Tuesday, August 10, 2010

For Anyone Who Remembers America

As a general rule, this is aimed at the reader who has chronologically passed the half-century mark, but is also for the offspring of the target audience whom were raised properly, as Americans. Certainly the erosion of national pride has affected even the youth who were fed it, as my kids were, but they still get it even while not clinging as fiercely as we have.

There was a time when we were taught the magnificence of our nation, and when we were grateful for having been born here. It wasn't a hard lesson to learn, and was not drummed into our heads. Back then we were observant enough to hear the words, peruse our surroundings, and come to the conclusions at which we ultimately arrived. We were damned lucky and loved our country for what it represented, not because we were afraid of those we elected. Essentially, it was true love and not duty.

People my age - and of my political persuasion - traversed the sixties much as a fictional space pilot would avoid an alien asteroid belt in the television shows and subsequent movies we enjoyed, or as they would speed away from the shock wave of some super nova. We made it through danger in the nick of time and with seemingly inconceivable fortune, and we have huddled ever since, teaching our children the ways of our forebears.

For decades it seemed easy, with no real pressure from the opposition. Ours was still the dominant doctrine, though the subversives gained steam, and we never envisioned that our roles would ever reverse. We were vigilant and observant, but never actually worried that we'd be fighting for our lives while looking up at the enemy.

They relied on violence to achieve their goals and subterfuge for their prominence and we assumed they would be rejected by our peers for their tactics. We were mistaken. Now, as we try to fight our way back, I fear that we may suffer heavy casualties, as ours is the way of Gandhi; peaceful protest. While many on our side possess the skills and the willingness to respond in kind, the opposition has succeeded in painting us into a corner. Physically, we could crush them, but we dare not for fear of appearances.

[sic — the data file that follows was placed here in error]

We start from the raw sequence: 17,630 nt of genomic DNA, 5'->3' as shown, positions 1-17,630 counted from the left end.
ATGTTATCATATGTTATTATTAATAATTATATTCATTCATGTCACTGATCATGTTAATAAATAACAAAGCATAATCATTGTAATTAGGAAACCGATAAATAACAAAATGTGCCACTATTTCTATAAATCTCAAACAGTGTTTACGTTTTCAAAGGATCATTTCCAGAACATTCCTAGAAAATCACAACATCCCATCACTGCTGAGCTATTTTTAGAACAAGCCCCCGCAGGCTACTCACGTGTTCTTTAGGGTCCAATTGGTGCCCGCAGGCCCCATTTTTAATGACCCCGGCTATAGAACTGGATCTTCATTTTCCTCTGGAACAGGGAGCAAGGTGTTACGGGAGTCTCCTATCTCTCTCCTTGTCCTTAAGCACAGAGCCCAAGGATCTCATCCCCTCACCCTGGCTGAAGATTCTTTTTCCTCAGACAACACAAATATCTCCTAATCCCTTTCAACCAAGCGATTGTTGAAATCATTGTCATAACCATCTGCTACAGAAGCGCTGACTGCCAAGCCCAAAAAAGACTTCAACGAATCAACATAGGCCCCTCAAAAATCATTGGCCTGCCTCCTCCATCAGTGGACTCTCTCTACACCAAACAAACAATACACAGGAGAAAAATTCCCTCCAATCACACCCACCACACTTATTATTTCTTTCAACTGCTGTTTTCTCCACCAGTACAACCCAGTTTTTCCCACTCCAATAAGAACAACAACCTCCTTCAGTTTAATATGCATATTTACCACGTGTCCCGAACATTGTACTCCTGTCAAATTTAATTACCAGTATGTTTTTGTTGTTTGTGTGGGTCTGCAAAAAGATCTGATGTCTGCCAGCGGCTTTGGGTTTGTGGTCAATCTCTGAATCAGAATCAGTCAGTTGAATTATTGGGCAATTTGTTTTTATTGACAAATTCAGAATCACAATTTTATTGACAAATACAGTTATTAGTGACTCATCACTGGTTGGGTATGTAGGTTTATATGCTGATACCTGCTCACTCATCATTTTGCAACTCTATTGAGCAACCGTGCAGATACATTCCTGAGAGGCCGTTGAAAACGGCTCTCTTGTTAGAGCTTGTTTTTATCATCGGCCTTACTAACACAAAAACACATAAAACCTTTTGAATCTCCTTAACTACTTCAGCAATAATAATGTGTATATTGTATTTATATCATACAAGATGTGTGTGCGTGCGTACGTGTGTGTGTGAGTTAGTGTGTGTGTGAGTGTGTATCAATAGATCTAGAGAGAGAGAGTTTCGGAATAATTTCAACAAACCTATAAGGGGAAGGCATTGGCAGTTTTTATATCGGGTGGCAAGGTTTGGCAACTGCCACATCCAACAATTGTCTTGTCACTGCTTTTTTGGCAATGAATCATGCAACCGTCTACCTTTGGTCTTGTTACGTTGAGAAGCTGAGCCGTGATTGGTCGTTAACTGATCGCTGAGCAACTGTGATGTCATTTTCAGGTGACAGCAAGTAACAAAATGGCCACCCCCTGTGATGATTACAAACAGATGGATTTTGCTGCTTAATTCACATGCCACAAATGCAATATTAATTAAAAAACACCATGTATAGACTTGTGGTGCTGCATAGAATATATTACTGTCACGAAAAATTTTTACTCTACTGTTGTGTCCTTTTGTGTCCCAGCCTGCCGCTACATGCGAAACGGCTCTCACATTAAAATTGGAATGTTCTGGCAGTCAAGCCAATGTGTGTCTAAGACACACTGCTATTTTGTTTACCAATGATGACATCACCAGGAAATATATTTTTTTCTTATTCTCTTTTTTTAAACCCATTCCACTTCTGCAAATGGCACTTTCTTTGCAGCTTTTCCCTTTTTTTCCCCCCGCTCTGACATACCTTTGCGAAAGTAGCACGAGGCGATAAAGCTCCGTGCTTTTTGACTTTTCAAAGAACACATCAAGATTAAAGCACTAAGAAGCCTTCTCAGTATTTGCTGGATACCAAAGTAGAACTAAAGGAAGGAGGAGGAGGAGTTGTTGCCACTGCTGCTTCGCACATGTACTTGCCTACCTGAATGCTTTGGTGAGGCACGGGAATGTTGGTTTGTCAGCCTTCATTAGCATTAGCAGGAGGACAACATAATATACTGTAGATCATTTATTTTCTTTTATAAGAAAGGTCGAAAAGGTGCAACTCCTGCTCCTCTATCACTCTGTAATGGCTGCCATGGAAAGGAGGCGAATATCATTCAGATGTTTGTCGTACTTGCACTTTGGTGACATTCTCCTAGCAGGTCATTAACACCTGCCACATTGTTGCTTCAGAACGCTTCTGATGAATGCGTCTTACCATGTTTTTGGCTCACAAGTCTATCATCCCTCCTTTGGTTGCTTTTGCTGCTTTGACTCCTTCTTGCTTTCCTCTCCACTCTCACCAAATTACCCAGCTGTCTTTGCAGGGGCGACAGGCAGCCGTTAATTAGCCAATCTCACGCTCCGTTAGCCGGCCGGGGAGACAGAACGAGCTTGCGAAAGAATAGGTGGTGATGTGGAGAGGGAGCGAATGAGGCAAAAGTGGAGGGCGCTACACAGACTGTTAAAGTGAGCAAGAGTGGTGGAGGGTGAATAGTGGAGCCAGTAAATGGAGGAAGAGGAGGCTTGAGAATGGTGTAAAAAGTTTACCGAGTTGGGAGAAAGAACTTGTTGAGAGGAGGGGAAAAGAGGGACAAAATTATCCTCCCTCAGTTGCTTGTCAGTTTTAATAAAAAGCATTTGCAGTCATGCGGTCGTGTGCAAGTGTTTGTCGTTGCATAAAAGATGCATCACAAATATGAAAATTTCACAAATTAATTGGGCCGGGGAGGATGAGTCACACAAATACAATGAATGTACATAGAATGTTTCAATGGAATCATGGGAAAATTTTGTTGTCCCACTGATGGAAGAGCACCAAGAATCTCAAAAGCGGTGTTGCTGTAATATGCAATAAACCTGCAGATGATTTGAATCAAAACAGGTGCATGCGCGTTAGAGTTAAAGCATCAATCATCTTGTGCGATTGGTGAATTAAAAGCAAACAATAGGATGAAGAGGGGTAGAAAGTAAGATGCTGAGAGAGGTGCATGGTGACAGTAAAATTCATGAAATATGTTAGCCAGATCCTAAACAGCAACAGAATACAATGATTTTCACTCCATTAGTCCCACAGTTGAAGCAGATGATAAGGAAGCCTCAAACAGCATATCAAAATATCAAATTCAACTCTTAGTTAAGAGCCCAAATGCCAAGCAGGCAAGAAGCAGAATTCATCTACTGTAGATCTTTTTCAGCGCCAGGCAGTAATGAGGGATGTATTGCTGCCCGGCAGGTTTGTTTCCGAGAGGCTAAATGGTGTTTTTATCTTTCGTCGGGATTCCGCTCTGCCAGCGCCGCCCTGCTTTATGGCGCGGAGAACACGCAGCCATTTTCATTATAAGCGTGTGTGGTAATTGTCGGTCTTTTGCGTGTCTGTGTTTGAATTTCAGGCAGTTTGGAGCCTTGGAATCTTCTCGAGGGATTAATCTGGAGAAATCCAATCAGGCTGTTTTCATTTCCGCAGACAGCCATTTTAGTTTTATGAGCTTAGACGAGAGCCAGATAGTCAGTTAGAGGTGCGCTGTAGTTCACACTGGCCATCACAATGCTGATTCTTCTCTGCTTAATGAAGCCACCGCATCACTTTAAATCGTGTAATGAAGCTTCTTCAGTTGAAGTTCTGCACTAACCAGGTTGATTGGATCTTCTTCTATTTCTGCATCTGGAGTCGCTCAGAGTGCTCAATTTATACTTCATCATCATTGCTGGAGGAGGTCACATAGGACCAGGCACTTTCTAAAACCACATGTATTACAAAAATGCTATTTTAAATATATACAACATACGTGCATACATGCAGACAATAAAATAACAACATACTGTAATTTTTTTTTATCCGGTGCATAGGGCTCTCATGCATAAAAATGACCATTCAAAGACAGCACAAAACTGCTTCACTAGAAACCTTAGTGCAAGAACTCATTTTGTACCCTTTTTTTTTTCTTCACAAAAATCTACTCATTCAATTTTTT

(In case the irony is lost on the reader, the very same tactic has effectively neutered our superior military prowess world wide. Coincidence?)

When the Boy Scouts can be seriously vilified in the press, America has a problem. When American kids in an American school can be suspended for wearing the American flag on their clothing, America has a problem. When school kids singing our National Anthem can be silenced by police at the Lincoln Memorial, America has a problem. (Yes, I am aware of the codes for the American flag being used on clothing and merchandise, but let's look at the context.)

What have we done, people? We have left the front door wide open and have welcomed the home invasion cretins to help themselves to our property. Far worse, we have allowed our patriotism to become criminal or, at the least, offensive in our own home. We have encouraged bad behavior to the point that it has become the norm, and decent people immoral.

Perhaps our worst sin has been to allow the enemies of America to infiltrate our politics and ultimately seize control of this great land. We have become serfs to the Lords we escaped centuries ago, meekly succumbing to the whims of the people who we allegedly hired to "represent" us. The hired hands now run the farm.

The opportunity to restore our freedom is a small porthole that is rapidly closing, and November is the vehicle we must drive through it in order prevent our complete subjugation. Thus far, our Founders' vision is solvent, but not if we passively allow it to expire, along with American liberty.

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